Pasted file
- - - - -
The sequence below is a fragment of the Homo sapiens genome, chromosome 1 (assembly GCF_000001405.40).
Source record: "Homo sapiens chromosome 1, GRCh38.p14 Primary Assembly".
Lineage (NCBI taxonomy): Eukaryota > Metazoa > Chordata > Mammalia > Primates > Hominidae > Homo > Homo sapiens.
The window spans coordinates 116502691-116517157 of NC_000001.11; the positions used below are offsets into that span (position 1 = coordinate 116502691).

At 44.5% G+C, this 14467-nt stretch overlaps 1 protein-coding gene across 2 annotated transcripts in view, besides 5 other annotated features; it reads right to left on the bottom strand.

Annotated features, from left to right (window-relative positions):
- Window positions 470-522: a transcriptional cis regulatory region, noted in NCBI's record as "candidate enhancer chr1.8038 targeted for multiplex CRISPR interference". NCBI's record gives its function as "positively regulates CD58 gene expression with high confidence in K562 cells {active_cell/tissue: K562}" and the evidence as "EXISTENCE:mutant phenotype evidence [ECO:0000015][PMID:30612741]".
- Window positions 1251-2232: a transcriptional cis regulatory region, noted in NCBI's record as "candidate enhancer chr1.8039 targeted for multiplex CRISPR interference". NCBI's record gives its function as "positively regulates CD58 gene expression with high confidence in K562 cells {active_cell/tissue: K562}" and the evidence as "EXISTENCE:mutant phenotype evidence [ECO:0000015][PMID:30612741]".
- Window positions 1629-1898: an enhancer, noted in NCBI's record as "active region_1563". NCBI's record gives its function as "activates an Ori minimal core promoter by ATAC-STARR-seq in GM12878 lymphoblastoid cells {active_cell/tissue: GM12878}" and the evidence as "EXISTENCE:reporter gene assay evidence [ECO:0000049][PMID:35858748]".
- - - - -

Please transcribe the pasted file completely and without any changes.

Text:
The sequence below is a fragment of the Homo sapiens genome, chromosome 1 (assembly GCF_000001405.40).
Source record: "Homo sapiens chromosome 1, GRCh38.p14 Primary Assembly".
Lineage (NCBI taxonomy): Eukaryota > Metazoa > Chordata > Mammalia > Primates > Hominidae > Homo > Homo sapiens.
The window spans coordinates 116502691-116517157 of NC_000001.11; the positions used below are offsets into that span (position 1 = coordinate 116502691).

At 44.5% G+C, this 14467-nt stretch overlaps 1 protein-coding gene across 2 annotated transcripts in view, besides 5 other annotated features; it reads right to left on the bottom strand.

Annotated features, from left to right (window-relative positions):
- Window positions 470-522: a transcriptional cis regulatory region, noted in NCBI's record as "candidate enhancer chr1.8038 targeted for multiplex CRISPR interference". NCBI's record gives its function as "positively regulates CD58 gene expression with high confidence in K562 cells {active_cell/tissue: K562}" and the evidence as "EXISTENCE:mutant phenotype evidence [ECO:0000015][PMID:30612741]".
- Window positions 1251-2232: a transcriptional cis regulatory region, noted in NCBI's record as "candidate enhancer chr1.8039 targeted for multiplex CRISPR interference". NCBI's record gives its function as "positively regulates CD58 gene expression with high confidence in K562 cells {active_cell/tissue: K562}" and the evidence as "EXISTENCE:mutant phenotype evidence [ECO:0000015][PMID:30612741]".
- Window positions 1629-1898: an enhancer, noted in NCBI's record as "active region_1563". NCBI's record gives its function as "activates an Ori minimal core promoter by ATAC-STARR-seq in GM12878 lymphoblastoid cells {active_cell/tissue: GM12878}" and the evidence as "EXISTENCE:reporter gene assay evidence [ECO:0000049][PMID:35858748]".